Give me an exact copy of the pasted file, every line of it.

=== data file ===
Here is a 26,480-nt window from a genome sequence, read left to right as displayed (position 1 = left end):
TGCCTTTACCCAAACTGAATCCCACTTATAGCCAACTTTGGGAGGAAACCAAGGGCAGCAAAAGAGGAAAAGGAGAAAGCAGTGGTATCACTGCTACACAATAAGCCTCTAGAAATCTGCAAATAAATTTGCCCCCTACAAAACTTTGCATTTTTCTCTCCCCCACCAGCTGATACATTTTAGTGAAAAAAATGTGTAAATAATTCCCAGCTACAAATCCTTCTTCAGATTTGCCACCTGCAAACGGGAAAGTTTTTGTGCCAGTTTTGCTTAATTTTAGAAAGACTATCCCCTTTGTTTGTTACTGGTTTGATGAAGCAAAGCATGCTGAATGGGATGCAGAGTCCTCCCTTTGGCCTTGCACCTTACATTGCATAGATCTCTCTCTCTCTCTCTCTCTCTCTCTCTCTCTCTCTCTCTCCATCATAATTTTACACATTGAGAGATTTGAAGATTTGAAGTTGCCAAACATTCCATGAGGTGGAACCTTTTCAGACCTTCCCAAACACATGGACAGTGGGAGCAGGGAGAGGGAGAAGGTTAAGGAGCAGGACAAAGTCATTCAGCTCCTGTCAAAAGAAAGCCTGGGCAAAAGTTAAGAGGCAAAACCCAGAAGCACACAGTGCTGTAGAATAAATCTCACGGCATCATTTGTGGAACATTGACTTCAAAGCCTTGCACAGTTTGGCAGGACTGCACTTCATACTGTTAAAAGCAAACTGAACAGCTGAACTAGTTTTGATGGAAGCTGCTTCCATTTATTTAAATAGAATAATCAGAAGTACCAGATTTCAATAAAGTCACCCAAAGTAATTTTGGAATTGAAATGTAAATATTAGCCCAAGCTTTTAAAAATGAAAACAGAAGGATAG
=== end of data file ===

Here is a 26,480-nt window from a genome sequence, read left to right as displayed (position 1 = left end):
TGCCTTTACCCAAACTGAATCCCACTTATAGCCAACTTTGGGAGGAAACCAAGGGCAGCAAAAGAGGAAAAGGAGAAAGCAGTGGTATCACTGCTACACAATAAGCCTCTAGAAATCTGCAAATAAATTTGCCCCCTACAAAACTTTGCATTTTTCTCTCCCCCACCAGCTGATACATTTTAGTGAAAAAAATGTGTAAATAATTCCCAGCTACAAATCCTTCTTCAGATTTGCCACCTGCAAACGGGAAAGTTTTTGTGCCAGTTTTGCTTAATTTTAGAAAGACTATCCCCTTTGTTTGTTACTGGTTTGATGAAGCAAAGCATGCTGAATGGGATGCAGAGTCCTCCCTTTGGCCTTGCACCTTACATTGCATAGATCTCTCTCTCTCTCTCTCTCTCTCTCTCTCTCTCTCTCTCTCCATCATAATTTTACACATTGAGAGATTTGAAGATTTGAAGTTGCCAAACATTCCATGAGGTGGAACCTTTTCAGACCTTCCCAAACACATGGACAGTGGGAGCAGGGAGAGGGAGAAGGTTAAGGAGCAGGACAAAGTCATTCAGCTCCTGTCAAAAGAAAGCCTGGGCAAAAGTTAAGAGGCAAAACCCAGAAGCACACAGTGCTGTAGAATAAATCTCACGGCATCATTTGTGGAACATTGACTTCAAAGCCTTGCACAGTTTGGCAGGACTGCACTTCATACTGTTAAAAGCAAACTGAACAGCTGAACTAGTTTTGATGGAAGCTGCTTCCATTTATTTAAATAGAATAATCAGAAGTACCAGATTTCAATAAAGTCACCCAAAGTAATTTTGGAATTGAAATGTAAATATTAGCCCAAGCTTTTAAAAATGAAAACAGAAGGATAG